There are currently a lot of aspects of the video game industry and gaming itself that need varying degrees of improvement or repair – free to play, digital storefronts, streaming, backwards compatibility, Kickstarter, not enough new IP, delays, publisher/developer relations, a lack of a new Klonoa game – but DLC might be the one that has had the most profound effect on gaming as a whole in the last 10 years or so. And we aren’t remotely close to getting it right. That said, on the whole I think DLC is far more a positive than a negative.
There are many different types of DLC, but I will stick with the kind that Steve focused on, which is content DLC. Actual playable content as opposed to in game items or things of that nature. I really can’t see what anyone would have against having the option to pay a few bucks and get to spend a few more hours in a game world they enjoyed or continuing a story they enjoyed, rather than waiting for a full-fledged, full-priced sequel. And that’s the thing, is that DLC is completely optional. You don’t have to buy it if it feels “unecessary” to you, especially DLC that just takes place in the world but doesn’t add to the main story. Just like you don’t have to do every sidequest in a game, you don’t have to buy sidequest DLC. No, becoming a vampire in Skyrim or fighting zombies in Red Dead Redemption don’t add anything significant to their respective games’ narratives. But so what? That’s one of the fun things about DLC, getting to “mess around” in a game world you are already familiar with. What’s the harm in that? Again, nobody is forcing you to buy it.
I can see an argument being made that DLC that DOES add directly to a game’s main story, continues it beyond the endpoint of the main game, or explains peripheral events that are only hinted at in the main game and helps you to be better immersed in the world and fully understand it, are all types of DLC that ARE more or less required of you to buy. To me, that’s a little like saying you are required to buy the sequel to a game, or that you are required to buy all of the novels and comic books based on a game that flesh out the story, and so on. There is ALWAYS more to a game, or movie or TV show or whatever, than meets the eye and than is present in its base package. Unless that $60 game truly feels like an incomplete experience, and would’ve felt that way even if DLC wasn’t a thing that even existed, it’s hard to argue that any game requires you to buy the DLC. But that’s the great thing, is that it IS there if you want it. Steve said that to him, The Last of Us stands perfectly on its own without the need for DLC about Ellie’s backstory. Well he said it himself: the game stood on its own. So he got his $60 worth. Therefore, the mere existence of the DLC shouldn’t be a problem – he can just skip it if he wants, and he’s not out any extra money and won’t have his own personal The Last of Us experience “cheapened”, as he said.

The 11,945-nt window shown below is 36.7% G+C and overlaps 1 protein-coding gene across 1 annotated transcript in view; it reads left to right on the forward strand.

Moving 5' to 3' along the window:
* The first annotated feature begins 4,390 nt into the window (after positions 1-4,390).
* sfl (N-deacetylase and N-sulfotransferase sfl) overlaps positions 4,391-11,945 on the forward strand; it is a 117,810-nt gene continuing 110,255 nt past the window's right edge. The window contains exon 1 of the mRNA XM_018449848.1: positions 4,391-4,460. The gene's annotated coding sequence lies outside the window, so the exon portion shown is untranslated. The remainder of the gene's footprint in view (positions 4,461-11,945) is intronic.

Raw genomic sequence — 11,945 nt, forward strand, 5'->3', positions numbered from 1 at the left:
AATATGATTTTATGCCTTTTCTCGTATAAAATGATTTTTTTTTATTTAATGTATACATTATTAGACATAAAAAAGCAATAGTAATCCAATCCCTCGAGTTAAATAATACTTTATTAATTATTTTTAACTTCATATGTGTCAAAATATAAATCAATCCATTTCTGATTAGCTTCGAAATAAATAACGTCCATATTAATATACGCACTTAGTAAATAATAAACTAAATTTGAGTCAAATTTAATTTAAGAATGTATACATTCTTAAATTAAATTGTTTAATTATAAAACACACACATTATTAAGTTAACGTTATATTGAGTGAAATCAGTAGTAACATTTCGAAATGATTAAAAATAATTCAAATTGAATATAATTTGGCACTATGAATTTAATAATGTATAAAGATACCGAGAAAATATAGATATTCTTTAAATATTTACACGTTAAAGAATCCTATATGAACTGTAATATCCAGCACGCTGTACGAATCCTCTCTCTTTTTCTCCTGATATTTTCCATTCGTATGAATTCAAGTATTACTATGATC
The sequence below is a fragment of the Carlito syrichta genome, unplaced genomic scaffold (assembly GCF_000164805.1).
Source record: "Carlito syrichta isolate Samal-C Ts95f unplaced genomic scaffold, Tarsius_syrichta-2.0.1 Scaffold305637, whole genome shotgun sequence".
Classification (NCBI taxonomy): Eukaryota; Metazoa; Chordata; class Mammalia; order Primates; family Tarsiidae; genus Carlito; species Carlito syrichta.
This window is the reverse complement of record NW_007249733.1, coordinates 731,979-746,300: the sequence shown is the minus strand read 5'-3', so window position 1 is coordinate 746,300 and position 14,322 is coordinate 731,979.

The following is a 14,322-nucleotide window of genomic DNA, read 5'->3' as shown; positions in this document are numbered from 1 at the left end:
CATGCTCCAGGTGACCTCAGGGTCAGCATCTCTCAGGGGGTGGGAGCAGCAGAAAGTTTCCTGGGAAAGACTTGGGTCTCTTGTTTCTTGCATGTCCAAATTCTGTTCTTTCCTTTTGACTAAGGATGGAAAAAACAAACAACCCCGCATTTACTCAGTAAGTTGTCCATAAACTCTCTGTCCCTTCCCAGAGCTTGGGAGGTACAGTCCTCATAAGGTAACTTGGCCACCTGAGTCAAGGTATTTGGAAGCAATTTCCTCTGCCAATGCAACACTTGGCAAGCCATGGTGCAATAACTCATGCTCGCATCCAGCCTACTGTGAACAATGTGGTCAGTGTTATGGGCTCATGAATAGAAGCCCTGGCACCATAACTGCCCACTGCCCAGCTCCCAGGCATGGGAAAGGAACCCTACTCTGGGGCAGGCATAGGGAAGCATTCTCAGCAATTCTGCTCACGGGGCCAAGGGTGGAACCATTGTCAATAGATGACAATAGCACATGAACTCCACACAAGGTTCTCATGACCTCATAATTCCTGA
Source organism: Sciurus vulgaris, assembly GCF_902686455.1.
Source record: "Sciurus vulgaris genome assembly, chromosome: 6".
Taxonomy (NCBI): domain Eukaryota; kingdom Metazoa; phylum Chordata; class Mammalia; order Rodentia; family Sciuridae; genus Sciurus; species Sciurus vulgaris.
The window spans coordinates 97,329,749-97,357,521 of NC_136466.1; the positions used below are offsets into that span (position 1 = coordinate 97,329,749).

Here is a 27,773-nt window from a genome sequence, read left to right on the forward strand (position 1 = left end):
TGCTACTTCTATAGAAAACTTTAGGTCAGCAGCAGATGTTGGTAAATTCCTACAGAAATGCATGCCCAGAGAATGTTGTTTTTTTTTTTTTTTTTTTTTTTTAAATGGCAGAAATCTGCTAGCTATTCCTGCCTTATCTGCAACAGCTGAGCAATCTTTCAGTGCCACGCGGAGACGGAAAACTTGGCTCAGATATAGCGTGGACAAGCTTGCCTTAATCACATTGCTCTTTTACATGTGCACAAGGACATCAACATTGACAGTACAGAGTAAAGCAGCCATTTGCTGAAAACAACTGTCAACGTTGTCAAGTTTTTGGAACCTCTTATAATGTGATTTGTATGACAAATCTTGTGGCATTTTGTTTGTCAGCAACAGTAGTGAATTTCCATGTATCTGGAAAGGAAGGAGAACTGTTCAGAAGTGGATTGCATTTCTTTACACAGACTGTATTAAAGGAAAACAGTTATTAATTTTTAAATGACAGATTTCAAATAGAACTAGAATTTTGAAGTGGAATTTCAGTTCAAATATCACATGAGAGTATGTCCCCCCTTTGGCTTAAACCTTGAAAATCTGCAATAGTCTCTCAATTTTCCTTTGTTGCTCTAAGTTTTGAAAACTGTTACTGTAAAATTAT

Steve also mentioned being on a budget, and I would argue that DLC can be a good thing for the budget-conscience gamer. It’s a chance to pay just a little bit of money to extend the life of a game you’ve already invested time and money into, rather than having to shell out $60 for a whole new game. For instance, the $20 I spent on the Broken Steel add on for Fallout 3 had me playing that game for far longer than I would’ve spent playing a LOT of $60 games.
Finally, I could not disagree more about more games needing to be episodic like Telltale games. Wasn’t part of the fun of Skyrim it’s go-anywhere, do-anything world that you were free to explore? Would you really prefer if they had just sold you the game quest by quest? Not to mention, now they are taking all of this DLC that is potentially unecessary and MAKING you buy it because it’s just the latest “chapter” and you don’t know any better. So we’re right back where we started, instead of just keeping things as-is and giving players the option as to how much they do or don’t want to add to their experience. Because that’s just it – at the end of the day, DLC only adds to the experience. It doesn’t detract from it. You either play it or you don’t. Your game is either longer, or it’s the same length. So where’s the downside?